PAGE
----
bare interaction value of J=U-1/((2l+1)(2l)) \sum_{m1,m2} (U(m1,m2,m1,m2)-U(m1,m1,m2,m2))=    0.6667    0.0000
  • Then, the cRPA effective interactions are given for all frequency. The first frequency is zero and the cRPA interactions are:
     U'=U(m1,m2,m1,m2) for the cRPA interaction
       1      2      3      4      5
  1  3.434  2.432  2.338  2.432  2.966
  2  2.432  3.434  2.809  2.432  2.495
  3  2.338  2.809  3.641  2.809  2.430
  4  2.432  2.432  2.809  3.434  2.495
  5  2.966  2.495  2.430  2.495  3.641

 Hubbard cRPA interaction for w =  1, U=1/(2l+1)**2 \sum U(m1,m2,m1,m2)=    2.7546   -0.0000

 (Hubbard cRPA interaction for w =   1, U=1/(2l+1) \sum U(m1,m1,m1,m1)=    3.5167   -0.0000)

 Hund coupling J=U(m1,m1,m2,m2) for the cRPA interaction
       1      2      3      4      5
  1  3.434  0.440  0.508  0.435  0.247
  2  0.440  3.434  0.315  0.436  0.442
  3  0.508  0.315  3.641  0.378  0.444
  4  0.435  0.436  0.378  3.434  0.446
  5  0.247  0.442  0.444  0.446  3.641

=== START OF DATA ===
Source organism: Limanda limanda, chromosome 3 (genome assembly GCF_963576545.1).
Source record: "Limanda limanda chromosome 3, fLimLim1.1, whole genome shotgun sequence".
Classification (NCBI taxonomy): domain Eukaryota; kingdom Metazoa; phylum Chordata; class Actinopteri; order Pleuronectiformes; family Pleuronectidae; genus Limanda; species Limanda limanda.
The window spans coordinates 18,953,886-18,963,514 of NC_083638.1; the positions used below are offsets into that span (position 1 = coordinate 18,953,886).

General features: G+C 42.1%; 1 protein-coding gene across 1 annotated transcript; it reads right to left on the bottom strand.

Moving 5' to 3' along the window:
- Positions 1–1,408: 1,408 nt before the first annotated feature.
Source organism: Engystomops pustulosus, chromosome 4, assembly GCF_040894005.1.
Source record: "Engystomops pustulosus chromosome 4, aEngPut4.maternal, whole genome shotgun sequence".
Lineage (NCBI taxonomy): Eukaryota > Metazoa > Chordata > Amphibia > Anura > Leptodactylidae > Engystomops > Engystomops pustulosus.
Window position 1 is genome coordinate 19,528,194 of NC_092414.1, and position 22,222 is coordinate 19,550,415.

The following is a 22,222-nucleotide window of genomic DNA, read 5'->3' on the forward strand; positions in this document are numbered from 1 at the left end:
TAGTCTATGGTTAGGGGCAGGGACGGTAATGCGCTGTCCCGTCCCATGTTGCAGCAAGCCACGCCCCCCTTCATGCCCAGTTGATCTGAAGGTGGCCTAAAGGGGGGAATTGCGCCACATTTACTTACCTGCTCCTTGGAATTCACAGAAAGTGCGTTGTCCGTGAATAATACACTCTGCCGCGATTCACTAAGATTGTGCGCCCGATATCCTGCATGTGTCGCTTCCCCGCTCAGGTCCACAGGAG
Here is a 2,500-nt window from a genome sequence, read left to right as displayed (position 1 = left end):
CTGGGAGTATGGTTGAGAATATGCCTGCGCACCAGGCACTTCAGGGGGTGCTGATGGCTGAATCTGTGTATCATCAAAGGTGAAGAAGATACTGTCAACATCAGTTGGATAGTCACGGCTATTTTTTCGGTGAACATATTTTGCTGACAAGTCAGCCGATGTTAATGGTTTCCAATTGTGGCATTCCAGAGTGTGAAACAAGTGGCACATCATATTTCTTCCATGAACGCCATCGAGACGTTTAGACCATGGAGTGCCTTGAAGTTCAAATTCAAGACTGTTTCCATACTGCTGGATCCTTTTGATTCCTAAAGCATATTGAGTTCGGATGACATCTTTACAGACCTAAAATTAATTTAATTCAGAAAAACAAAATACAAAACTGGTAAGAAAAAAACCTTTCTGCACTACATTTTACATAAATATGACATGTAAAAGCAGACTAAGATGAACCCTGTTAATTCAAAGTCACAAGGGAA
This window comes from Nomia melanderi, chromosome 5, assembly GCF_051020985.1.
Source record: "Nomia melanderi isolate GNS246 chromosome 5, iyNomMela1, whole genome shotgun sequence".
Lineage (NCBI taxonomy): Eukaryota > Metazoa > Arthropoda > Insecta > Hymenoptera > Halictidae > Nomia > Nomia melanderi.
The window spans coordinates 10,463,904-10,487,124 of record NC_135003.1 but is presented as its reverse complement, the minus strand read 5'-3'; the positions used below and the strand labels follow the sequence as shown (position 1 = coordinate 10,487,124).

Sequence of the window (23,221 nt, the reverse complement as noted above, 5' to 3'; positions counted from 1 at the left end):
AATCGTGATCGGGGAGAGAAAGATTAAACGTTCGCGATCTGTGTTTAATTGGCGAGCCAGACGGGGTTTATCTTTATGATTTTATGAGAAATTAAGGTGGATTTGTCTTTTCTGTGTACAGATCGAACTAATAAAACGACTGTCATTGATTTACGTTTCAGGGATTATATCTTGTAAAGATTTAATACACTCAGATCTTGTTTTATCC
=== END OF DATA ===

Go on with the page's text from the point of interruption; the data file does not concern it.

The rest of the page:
cRPA interaction value of J=U-1/((2l+1)(2l)) \sum_{m1,m2} (U(m1,m2,m1,m2)-U(m1,m2,m2,m1))=    0.5997    0.0000
  • At the end of the calculation, the value of U and J as a function of frequency are gathered.
                Average U and J as a function of frequency
             omega           U(omega)            J(omega)
            0.000      2.7546   -0.0000      0.5997    0.0000

4 Convergence studies

We give here the results of some convergence studies, than can be made by the readers. Some are computationally expensive. It is recommanded to use at least 32 processors. Input files are provided in and tucrpa_3.files for the first case.

4.1 Cutoff in energy for the polarisability ecuteps